With God and Man in Kipling’s Kim

Posted at the Ministry of Culture.

I have just read Rudyard Kipling’s novel Kim and am in awe of it.

My mother had suggested a few times that I read it and so, of course, I didn’t. This was a triumph of stubbornness over experience. My mother has a few intellectual quirks (Mets fan?) but has never, ever steered me wrong in a book recommendation.*

Prior to reading Kim, all I knew of Kipling was

  1. he wrote the wonderful Just So Stories
  2. his reputation as a stuffy defender of the British Empire
  3. and is author of one a great poem about the plight of forgotten veterans, The Last of the Light Brigade.

There were thirty million English who talked of England’s might,
There were twenty broken troopers who lacked a bed for the night.
They had neither food nor money, the had neither service nor trade;
They were only shiftless soldiers, the last of the Light Brigade.

None of which prepared me for Kim.

If you care to read it, there is more here.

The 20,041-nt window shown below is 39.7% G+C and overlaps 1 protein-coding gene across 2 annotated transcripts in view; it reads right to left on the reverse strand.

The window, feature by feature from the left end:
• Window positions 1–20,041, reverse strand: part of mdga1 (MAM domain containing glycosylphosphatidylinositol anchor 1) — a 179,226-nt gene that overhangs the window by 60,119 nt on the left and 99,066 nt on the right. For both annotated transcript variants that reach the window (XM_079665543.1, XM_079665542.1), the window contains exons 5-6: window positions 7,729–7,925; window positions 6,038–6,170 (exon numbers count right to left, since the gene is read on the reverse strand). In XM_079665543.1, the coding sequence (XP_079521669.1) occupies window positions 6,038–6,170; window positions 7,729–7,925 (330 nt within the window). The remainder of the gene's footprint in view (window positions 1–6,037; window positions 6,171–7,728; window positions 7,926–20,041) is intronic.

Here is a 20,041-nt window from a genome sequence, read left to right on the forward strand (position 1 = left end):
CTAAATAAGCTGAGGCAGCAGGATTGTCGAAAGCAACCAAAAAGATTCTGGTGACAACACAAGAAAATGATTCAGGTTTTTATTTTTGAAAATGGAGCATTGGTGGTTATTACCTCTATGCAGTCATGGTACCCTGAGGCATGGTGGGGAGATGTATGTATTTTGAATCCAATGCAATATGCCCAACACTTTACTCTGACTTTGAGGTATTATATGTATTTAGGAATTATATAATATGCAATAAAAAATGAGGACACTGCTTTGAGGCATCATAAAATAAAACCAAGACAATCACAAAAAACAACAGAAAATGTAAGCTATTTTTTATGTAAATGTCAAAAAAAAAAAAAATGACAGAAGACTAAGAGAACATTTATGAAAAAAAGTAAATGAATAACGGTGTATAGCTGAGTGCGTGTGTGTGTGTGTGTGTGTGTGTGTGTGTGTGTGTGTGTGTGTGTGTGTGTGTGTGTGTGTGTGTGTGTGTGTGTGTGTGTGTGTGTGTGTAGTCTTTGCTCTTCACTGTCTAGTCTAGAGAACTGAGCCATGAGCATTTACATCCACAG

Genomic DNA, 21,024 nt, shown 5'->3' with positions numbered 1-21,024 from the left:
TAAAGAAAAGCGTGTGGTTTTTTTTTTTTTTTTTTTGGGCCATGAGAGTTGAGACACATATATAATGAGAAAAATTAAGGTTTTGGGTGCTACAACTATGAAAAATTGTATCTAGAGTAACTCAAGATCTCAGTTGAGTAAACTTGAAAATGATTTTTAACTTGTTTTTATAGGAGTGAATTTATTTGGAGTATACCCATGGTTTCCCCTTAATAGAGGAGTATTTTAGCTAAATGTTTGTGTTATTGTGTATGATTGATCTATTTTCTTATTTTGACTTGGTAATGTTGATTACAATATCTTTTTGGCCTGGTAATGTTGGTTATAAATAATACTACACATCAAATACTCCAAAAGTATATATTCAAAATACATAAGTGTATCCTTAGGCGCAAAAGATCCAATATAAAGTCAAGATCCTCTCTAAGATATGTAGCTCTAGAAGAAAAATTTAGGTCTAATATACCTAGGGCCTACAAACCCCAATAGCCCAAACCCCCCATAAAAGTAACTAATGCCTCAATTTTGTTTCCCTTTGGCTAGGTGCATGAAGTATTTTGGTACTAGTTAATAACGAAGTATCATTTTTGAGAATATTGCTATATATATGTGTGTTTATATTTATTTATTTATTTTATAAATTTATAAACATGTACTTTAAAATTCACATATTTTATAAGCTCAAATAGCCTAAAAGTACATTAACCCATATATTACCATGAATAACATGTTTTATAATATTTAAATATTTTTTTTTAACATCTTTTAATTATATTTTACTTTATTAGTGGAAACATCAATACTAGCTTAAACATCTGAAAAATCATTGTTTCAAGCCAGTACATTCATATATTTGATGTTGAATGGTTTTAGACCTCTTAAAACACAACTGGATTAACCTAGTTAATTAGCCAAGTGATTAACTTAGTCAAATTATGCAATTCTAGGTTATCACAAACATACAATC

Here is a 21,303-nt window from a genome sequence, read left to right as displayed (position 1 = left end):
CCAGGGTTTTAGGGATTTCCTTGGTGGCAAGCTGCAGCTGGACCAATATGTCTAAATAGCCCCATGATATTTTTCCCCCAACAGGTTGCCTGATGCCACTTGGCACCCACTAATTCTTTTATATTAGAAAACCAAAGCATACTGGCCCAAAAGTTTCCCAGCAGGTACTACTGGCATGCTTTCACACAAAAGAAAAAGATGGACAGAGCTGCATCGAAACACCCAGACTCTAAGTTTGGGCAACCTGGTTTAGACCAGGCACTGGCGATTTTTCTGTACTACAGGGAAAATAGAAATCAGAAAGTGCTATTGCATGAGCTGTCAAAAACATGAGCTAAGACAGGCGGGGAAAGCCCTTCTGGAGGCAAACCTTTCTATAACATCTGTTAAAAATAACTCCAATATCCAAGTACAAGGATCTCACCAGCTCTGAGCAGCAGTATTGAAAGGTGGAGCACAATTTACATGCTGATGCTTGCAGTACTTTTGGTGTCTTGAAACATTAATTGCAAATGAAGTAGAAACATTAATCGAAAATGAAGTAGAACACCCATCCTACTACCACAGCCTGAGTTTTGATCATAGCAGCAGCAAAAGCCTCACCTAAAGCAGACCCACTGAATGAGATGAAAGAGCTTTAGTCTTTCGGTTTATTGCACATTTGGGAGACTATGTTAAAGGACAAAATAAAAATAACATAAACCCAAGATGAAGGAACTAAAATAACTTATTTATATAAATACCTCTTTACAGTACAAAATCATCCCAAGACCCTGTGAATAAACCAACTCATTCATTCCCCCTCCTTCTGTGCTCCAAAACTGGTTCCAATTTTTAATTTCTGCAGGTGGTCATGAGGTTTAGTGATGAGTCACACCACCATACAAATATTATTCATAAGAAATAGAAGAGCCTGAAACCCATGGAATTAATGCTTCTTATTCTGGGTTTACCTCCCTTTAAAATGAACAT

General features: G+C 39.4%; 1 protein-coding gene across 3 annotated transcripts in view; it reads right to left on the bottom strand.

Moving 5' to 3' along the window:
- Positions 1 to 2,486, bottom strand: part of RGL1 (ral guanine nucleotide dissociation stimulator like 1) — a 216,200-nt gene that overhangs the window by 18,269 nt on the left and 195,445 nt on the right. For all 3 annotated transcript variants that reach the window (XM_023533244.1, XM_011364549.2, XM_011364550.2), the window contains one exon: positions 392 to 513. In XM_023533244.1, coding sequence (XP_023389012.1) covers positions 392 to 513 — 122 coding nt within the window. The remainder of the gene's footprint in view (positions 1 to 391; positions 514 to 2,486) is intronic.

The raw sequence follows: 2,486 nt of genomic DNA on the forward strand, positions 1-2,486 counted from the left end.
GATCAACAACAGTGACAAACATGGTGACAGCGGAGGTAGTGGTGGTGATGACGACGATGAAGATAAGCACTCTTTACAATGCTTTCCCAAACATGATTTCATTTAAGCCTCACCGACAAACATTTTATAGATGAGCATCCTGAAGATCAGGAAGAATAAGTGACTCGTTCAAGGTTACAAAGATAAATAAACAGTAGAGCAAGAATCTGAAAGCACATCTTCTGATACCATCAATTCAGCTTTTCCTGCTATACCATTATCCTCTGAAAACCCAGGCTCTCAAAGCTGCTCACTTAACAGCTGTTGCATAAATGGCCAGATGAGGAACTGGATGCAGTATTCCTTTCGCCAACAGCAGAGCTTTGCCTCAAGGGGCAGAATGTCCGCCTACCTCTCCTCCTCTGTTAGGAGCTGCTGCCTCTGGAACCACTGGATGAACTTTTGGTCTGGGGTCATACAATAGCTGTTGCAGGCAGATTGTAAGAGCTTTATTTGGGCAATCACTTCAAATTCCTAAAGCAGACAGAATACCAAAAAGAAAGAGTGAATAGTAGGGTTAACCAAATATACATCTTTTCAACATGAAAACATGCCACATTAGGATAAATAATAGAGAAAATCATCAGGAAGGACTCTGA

Same author, additional blog

Anyone not already bored with my writing is invited to take a look at my new blog (or maybe it’s a new department of this blog?) The Ministry of Culture.

The Ministry of Culture is about looking for God in all the facets of culture — rock & roll, Shakespeare, science fiction, roller derby, opera, comedy and whatever else crosses my path. All opinions will be honest and irony free. However ,as in everything else in life, not all will be explained or made explicit.

Today’s inaugural posts are Part 1 in my highly idiosyncratic guide to gospel music and a selection from master humorist & historian Will Cuppy on Dolly Madison. Today is the 340th anniversary of Mrs. Madison’s birthday. What does this last post have to do with a Supreme Being? Not much directly. But I like to think that God likes us so much that He shared Mr. Cuppy with us for a while.

Anyone so interested might also care to read some of my favorite quotes from other writers.

FWIW, the logo above is by Neil Curtis and was scanned without permission from his magnificently strange and sublime children’s (?) book Bear Dinkum. It is a sublime meditation on art, God, Australia and the use of hand-to-hand violence in modern ballet. Sadly I have been unable to locate a copy of the sequel — not making this up — Bear Dinkum Drops His Guts.